Although bamboo pillows are excellent for your health, they may not smell so wonderful when they are first opened. It is important for you to realize that this is not the scent of bamboo cloth. The fill substance, which is typically memory foam, releases gases that result in the odor.
During the drying and curing process, polyurethane and other chemicals used to make this material evaporate and release compounds into the atmosphere. Of course, the smell of a bamboo pillow dissipates quickly. It eventually disappears after washing the pillow cover and using the pillow for a bit.
How to Get the Smell Out of Bamboo Pillows?
To get the smell out of a new bamboo pillow, let it sit outside in the fresh air for a few hours after opening it. Doing so will dissipate gases quickly. Once the smell is gone, it will never return!
How Long Does it Take for a Bamboo Pillowcase to Dry?
To dry your pillowcase, hang it up or lay it flat. Letting the pillow air dry for about three to four hours will accomplish this task. However, placing it directly underneath a running fan might help expedite things if you prefer a faster drying time. Check that there aren’t any damp spots before putting the cover back on and sleeping on your pillow again!
How Often Should You Change Your Bamboo Pillow?
It is recommended to change your bamboo pillow cover every 2-3 years, depending on how often you wash the pillow. If you are prone to allergies or are particularly sensitive to dust mites and other allergens, it is advised to replace the covers more frequently.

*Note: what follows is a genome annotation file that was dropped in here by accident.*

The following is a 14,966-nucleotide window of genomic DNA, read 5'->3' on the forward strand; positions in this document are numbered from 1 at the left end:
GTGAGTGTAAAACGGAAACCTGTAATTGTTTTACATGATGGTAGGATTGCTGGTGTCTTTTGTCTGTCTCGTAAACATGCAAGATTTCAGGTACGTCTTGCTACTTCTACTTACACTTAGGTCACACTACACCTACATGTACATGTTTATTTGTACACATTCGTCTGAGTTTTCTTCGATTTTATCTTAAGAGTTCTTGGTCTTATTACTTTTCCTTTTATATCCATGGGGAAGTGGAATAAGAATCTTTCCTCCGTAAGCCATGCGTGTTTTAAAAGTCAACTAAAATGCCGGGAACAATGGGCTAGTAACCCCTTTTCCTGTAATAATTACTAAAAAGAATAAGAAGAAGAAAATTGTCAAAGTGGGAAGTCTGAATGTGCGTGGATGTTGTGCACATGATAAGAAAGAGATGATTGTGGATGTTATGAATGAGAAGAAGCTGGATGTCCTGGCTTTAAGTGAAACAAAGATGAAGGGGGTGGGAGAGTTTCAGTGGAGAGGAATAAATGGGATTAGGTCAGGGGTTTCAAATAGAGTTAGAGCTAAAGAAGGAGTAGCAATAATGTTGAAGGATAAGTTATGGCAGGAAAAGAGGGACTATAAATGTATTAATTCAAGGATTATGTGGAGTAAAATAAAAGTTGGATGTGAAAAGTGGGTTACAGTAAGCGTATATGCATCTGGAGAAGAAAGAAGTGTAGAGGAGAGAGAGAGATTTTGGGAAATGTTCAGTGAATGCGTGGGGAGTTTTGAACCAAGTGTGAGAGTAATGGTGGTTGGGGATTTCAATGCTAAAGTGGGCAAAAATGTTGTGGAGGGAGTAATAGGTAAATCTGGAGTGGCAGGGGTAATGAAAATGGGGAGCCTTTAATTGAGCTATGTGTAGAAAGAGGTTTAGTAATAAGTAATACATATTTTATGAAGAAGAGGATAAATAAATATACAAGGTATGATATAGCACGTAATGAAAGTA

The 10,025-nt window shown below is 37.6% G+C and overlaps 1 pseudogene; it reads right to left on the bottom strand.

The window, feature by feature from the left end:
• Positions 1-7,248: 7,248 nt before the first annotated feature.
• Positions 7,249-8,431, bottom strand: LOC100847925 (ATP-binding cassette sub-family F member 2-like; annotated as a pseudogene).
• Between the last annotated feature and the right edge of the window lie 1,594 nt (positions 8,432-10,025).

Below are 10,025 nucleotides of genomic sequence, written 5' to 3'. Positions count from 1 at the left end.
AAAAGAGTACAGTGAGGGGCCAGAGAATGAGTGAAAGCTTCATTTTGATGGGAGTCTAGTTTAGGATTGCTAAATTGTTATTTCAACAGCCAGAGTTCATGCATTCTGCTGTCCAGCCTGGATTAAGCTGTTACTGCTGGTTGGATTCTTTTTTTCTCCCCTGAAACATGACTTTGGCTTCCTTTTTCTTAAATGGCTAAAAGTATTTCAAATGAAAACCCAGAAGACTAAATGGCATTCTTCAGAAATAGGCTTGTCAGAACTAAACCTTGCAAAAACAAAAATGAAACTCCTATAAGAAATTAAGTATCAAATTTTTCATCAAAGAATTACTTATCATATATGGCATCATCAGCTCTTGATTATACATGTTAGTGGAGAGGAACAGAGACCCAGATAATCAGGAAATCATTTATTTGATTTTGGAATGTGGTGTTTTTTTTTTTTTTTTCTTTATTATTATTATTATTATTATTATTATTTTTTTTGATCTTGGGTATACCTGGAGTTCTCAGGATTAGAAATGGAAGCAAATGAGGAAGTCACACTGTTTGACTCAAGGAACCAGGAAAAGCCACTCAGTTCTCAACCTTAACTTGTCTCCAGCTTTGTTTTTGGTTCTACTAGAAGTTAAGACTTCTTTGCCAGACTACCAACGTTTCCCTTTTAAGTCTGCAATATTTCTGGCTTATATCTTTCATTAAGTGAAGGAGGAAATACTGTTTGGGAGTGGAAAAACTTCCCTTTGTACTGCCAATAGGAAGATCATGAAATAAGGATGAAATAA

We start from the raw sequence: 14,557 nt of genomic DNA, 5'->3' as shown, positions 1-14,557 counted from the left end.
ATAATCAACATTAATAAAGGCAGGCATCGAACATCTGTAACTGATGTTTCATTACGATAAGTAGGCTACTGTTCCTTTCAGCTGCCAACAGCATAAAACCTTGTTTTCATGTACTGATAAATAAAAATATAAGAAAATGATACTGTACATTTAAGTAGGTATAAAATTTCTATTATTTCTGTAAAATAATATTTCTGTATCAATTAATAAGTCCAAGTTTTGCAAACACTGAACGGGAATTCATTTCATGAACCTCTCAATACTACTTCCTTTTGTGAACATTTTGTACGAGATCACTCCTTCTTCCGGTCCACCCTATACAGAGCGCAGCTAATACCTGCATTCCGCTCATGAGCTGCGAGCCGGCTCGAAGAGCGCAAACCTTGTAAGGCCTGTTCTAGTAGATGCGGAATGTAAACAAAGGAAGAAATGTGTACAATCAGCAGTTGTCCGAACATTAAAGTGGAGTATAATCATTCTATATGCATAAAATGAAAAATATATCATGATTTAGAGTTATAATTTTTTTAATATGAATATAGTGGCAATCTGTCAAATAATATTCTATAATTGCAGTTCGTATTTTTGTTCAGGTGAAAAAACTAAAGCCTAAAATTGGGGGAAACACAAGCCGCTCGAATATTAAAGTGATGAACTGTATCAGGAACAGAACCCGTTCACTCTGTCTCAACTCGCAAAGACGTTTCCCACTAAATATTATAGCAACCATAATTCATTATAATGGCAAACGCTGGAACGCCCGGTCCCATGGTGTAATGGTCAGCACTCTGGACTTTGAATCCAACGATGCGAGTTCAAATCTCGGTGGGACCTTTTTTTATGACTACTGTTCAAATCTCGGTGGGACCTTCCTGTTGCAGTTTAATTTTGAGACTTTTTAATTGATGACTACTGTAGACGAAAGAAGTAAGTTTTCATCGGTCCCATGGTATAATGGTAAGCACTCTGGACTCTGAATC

Are Bamboo Pillows Good for Neck Pain?
If you’re referring to bamboo as a fabric material in the pillowcase, it doesn’t have anything to do with neck pain. It neither alleviates nor aggravates the condition.
If you’re referring to the bamboo pillow as a whole, including the pillowcase and the memory foam fill, know that it can improve the alignment of your neck. Scientific research has also demonstrated how memory foam pillows can reduce neck fatigue.
Are Bamboo Pillows Good for Snoring?
Bamboo as a fabric material for pillowcases doesn’t play any role in improving snoring or making it worse. However, the memory foam fill that makes up the pillow has been scientifically proven to be ideal for snorers.
Can you Wash Bamboo Pillows?
Absolutely! You can wash bamboo pillows. You can toss them in the washing machine, but you should dry them out naturally instead of using heat to maintain the integrity of the pillow and prevent it from shrinking.
You may also want to read: How to Wash Pillows by Hand and in a Washing Machine: A Complete Guide
Is Bamboo Comfortable to Sleep On?
Yes, bamboo is very comfortable to sleep on. The natural material is breathable, which means that it keeps you cool while you sleep. It also wicks away moisture to prevent sweat buildup, which helps keep your pillow fresh.
How Long Does it Take to Get Used to Sleeping on Bamboo Pillows?
Bamboo pillows have been known to take time to get used to. Many users reported that the best results were not seen until after three-four weeks.
Can Bamboo Pillows Cause Headaches?
It is common to experience headaches due to sleep deprivation or sleeping on a pillow too high. However, there is no data that states that bamboo-infused pillowcases cause headaches.
Are Bamboo Pillowcases Good for Acne?